Before he casts actors in his movies, producer Dallas Sonnier puts them through what he calls “the Louisiana cousins test.”
These cousins of his are schoolteachers, HVAC installers, construction workers—just the kind of audience he thinks Hollywood has unwisely left behind.
“If I text them the name of, let’s say, Timothée Chalamet, they don’t know who the hell he is,” Mr. Sonnier says. “They haven’t seen ‘Lady Bird,’ and they certainly haven’t seen ‘Call Me By Your Name.’ But if I text them Vince Vaughn, Kurt Russell, Don Johnson ? They go f—ing crazy!”
His October release, “Brawl in Cell Block 99,” passed the test. Mr. Vaughn portrayed an out-of-work mechanic who killed Mexican drug dealers to protect his wife from a forced abortion. It had a tiny theatrical release with little media coverage, but its DVDs were a hit at Walmart as soon as they hit the shelves.
Mr. Sonnier’s company, Cinestate , which made “Brawl,” is backed by an anonymous Texas oil heiress, he says, to produce “populist entertainment.”
The 38-year-old former talent manager, who got his start working with actor and director Greta Gerwig, now finds himself navigating culture, commerce and politics in trying to answer a question facing Hollywood: Where does entertainment go in the Trump era?
The industry has responded to that question largely by using platforms such as the Academy Awards to rail against the Trump administration. That has alienated many moviegoers, and today those are the people Mr. Sonnier has in mind.
“If we can make a movie that does not treat them as losers, or ask how dare they vote a certain way, or pander to them, naturally they’re going to respond in a positive way,” says Mr. Sonnier, who says he wrote in a candidate for the 2016 presidential election because he didn’t support Hillary Clinton and had lost respect for Donald Trump following the “Access Hollywood” tape’s release.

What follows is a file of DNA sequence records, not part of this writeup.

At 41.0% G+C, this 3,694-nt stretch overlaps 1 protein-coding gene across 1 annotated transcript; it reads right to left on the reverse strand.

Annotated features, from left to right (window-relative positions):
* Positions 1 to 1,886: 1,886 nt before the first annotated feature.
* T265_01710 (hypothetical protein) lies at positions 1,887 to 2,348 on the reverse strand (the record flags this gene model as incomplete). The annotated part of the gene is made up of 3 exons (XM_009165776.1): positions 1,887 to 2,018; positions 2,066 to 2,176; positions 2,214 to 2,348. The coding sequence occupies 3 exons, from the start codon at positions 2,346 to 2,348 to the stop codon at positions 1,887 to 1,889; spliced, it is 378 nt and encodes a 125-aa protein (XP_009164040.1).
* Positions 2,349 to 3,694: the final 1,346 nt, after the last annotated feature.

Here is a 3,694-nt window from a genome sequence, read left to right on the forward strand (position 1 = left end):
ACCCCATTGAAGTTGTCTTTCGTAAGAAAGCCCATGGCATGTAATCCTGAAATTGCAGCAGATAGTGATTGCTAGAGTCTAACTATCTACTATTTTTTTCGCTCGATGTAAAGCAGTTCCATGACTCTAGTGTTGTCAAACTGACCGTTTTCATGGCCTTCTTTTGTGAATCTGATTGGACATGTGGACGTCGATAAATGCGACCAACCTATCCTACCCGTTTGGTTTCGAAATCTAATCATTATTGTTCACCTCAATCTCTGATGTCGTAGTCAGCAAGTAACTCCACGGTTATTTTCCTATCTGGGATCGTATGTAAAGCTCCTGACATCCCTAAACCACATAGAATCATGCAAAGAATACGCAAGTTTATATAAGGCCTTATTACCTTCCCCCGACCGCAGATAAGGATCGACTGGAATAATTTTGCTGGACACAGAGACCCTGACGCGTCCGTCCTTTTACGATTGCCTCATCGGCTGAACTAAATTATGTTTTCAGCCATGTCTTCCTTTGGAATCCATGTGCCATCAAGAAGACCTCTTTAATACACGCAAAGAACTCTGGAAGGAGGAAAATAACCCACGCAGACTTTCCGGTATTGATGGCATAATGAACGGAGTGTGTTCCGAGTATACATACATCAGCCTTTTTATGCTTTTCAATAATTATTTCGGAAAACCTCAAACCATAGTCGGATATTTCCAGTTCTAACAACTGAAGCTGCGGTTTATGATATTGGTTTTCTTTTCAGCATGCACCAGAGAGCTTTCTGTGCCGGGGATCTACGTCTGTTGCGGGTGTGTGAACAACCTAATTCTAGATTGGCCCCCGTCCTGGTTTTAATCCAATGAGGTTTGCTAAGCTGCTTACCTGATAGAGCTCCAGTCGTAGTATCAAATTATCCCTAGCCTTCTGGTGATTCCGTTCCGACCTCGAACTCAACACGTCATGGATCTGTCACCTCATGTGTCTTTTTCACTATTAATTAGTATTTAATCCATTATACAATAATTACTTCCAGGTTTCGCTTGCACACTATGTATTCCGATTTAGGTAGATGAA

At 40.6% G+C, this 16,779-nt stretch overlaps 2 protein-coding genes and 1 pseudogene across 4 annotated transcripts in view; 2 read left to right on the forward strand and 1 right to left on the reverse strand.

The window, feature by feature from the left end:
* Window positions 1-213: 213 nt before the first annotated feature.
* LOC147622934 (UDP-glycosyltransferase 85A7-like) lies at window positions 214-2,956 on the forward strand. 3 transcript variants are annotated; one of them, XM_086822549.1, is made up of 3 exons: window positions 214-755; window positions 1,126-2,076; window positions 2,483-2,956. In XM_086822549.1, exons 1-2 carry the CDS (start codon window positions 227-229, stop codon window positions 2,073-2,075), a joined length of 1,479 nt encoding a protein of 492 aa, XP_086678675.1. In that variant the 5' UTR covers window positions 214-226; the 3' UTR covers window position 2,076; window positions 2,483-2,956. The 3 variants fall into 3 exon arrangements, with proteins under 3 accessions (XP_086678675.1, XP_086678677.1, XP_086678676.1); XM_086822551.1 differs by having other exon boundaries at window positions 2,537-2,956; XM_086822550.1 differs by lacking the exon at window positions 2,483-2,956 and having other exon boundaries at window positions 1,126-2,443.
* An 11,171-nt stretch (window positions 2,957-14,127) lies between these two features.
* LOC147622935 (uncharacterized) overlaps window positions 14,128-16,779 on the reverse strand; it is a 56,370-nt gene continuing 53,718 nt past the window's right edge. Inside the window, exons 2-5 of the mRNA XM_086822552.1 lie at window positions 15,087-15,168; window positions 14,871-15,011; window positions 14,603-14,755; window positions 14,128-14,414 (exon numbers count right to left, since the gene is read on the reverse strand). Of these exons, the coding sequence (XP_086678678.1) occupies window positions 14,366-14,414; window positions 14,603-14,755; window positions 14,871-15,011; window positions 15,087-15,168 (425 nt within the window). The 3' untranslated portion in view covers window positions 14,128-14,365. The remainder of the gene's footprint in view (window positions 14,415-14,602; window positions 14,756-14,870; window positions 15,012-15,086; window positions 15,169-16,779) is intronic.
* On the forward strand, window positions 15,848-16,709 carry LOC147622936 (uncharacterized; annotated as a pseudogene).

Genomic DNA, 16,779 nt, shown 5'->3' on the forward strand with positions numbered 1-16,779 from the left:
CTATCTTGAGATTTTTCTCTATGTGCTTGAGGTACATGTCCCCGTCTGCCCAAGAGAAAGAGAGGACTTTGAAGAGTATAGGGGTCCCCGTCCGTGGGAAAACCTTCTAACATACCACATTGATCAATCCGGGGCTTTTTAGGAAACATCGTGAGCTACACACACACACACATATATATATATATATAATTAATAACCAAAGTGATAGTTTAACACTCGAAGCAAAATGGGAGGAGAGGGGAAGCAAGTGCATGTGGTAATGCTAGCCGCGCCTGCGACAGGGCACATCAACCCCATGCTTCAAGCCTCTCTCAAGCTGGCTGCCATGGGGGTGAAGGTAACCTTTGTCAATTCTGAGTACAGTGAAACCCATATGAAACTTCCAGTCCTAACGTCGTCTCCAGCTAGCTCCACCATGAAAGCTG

Since fleeing Los Angeles in 2015 for Texas, where he grew up, Mr. Sonnier has cast himself as the producer willing to do features that others in Hollywood consider politically radioactive. In the past year, he has wrapped production on “Dragged Across Concrete,” starring Mel Gibson as a cop accused of beating a suspect, filmed a drama about militia members, and bought a script about a school shooting in which a female student wrests control of a gun and fights back.
Mr. Sonnier’s revenues from a film are a tiny fraction of those from a major studio release, but he is making money off his strategy by keeping production costs low and relying on word-of-mouth to turn his movies into sleeper hits. With a budget of $3.8 million, “Brawl” has turned a profit, says Mr. Sonnier. He says Cinestate did it by selling distribution rights to overseas markets on the strength of Mr. Vaughn’s “Wedding Crashers” fame, pocketing nearly $2 million for streaming rights from one online service and selling more than 40,000 DVDs in the first two weeks of release at big-box stores—a healthy performance in an age when few buy DVDs anymore.
Hollywood has occasionally targeted conservative moviegoers, releasing faith-based movies in specific neighborhoods or producing patriotic blockbusters such as “American Sniper.” The difference is that Mr. Sonnier is betting a whole company on a strategy of finding consumers he says are “outside the coasts,” marrying ideology with opportunism.
“The political climate brings a spotlight to these kinds of movies. We’re not shying away from that,” Mr. Sonnier says. “It’s funny that, in this moment in time, the movies we’re making are almost counterculture.”